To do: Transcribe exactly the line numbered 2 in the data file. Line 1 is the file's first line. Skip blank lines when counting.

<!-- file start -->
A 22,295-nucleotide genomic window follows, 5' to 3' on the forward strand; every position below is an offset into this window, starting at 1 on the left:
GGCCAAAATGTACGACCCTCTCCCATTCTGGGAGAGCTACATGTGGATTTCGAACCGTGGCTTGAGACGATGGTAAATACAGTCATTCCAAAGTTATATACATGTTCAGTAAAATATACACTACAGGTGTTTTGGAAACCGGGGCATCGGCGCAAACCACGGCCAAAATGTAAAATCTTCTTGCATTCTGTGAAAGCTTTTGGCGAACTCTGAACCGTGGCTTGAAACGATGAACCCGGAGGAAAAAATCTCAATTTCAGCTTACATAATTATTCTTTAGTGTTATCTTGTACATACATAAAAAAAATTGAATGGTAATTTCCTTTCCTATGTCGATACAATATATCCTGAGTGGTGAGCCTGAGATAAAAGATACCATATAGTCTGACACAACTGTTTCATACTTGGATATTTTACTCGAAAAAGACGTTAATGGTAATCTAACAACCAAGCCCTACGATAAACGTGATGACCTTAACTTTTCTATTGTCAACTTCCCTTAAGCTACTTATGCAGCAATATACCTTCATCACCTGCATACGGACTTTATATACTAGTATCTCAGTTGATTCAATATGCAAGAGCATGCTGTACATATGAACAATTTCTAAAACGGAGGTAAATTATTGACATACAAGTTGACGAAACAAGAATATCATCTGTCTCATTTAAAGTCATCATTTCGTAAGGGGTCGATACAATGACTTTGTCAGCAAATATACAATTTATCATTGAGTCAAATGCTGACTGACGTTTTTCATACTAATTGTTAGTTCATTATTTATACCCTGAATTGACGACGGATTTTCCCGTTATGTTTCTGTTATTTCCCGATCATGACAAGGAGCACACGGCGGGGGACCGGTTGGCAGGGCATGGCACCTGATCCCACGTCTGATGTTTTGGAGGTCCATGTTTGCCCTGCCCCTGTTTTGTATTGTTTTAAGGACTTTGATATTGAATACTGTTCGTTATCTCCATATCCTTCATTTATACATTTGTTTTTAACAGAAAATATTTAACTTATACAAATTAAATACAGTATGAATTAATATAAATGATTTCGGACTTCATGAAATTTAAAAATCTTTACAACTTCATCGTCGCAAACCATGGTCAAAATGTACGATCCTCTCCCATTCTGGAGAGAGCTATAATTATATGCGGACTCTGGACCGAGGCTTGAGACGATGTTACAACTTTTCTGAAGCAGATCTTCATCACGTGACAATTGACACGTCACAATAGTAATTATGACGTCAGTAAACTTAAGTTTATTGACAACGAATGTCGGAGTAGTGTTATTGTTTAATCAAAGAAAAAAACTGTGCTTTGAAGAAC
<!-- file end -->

GGCCAAAATGTACGACCCTCTCCCATTCTGGGAGAGCTACATGTGGATTTCGAACCGTGGCTTGAGACGATGGTAAATACAGTCATTCCAAAGTTATATACATGTTCAGTAAAATATACACTACAGGTGTTTTGGAAACCGGGGCATCGGCGCAAACCACGGCCAAAATGTAAAATCTTCTTGCATTCTGTGAAAGCTTTTGGCGAACTCTGAACCGTGGCTTGAAACGATGAACCCGGAGGAAAAAATCTCAATTTCAGCTTACATAATTATTCTTTAGTGTTATCTTGTACATACATAAAAAAAATTGAATGGTAATTTCCTTTCCTATGTCGATACAATATATCCTGAGTGGTGAGCCTGAGATAAAAGATACCATATAGTCTGACACAACTGTTTCATACTTGGATATTTTACTCGAAAAAGACGTTAATGGTAATCTAACAACCAAGCCCTACGATAAACGTGATGACCTTAACTTTTCTATTGTCAACTTCCCTTAAGCTACTTATGCAGCAATATACCTTCATCACCTGCATACGGACTTTATATACTAGTATCTCAGTTGATTCAATATGCAAGAGCATGCTGTACATATGAACAATTTCTAAAACGGAGGTAAATTATTGACATACAAGTTGACGAAACAAGAATATCATCTGTCTCATTTAAAGTCATCATTTCGTAAGGGGTCGATACAATGACTTTGTCAGCAAATATACAATTTATCATTGAGTCAAATGCTGACTGACGTTTTTCATACTAATTGTTAGTTCATTATTTATACCCTGAATTGACGACGGATTTTCCCGTTATGTTTCTGTTATTTCCCGATCATGACAAGGAGCACACGGCGGGGGACCGGTTGGCAGGGCATGGCACCTGATCCCACGTCTGATGTTTTGGAGGTCCATGTTTGCCCTGCCCCTGTTTTGTATTGTTTTAAGGACTTTGATATTGAATACTGTTCGTTATCTCCATATCCTTCATTTATACATTTGTTTTTAACAGAAAATATTTAACTTATACAAATTAAATACAGTATGAATTAATATAAATGATTTCGGACTTCATGAAATTTAAAAATCTTTACAACTTCATCGTCGCAAACCATGGTCAAAATGTACGATCCTCTCCCATTCTGGAGAGAGCTATAATTATATGCGGACTCTGGACCGAGGCTTGAGACGATGTTACAACTTTTCTGAAGCAGATCTTCATCACGTGACAATTGACACGTCACAATAGTAATTATGACGTCAGTAAACTTAAGTTTATTGACAACGAATGTCGGAGTAGTGTTATTGTTTAATCAAAGAAAAAAACTGTGCTTTGAAGAAC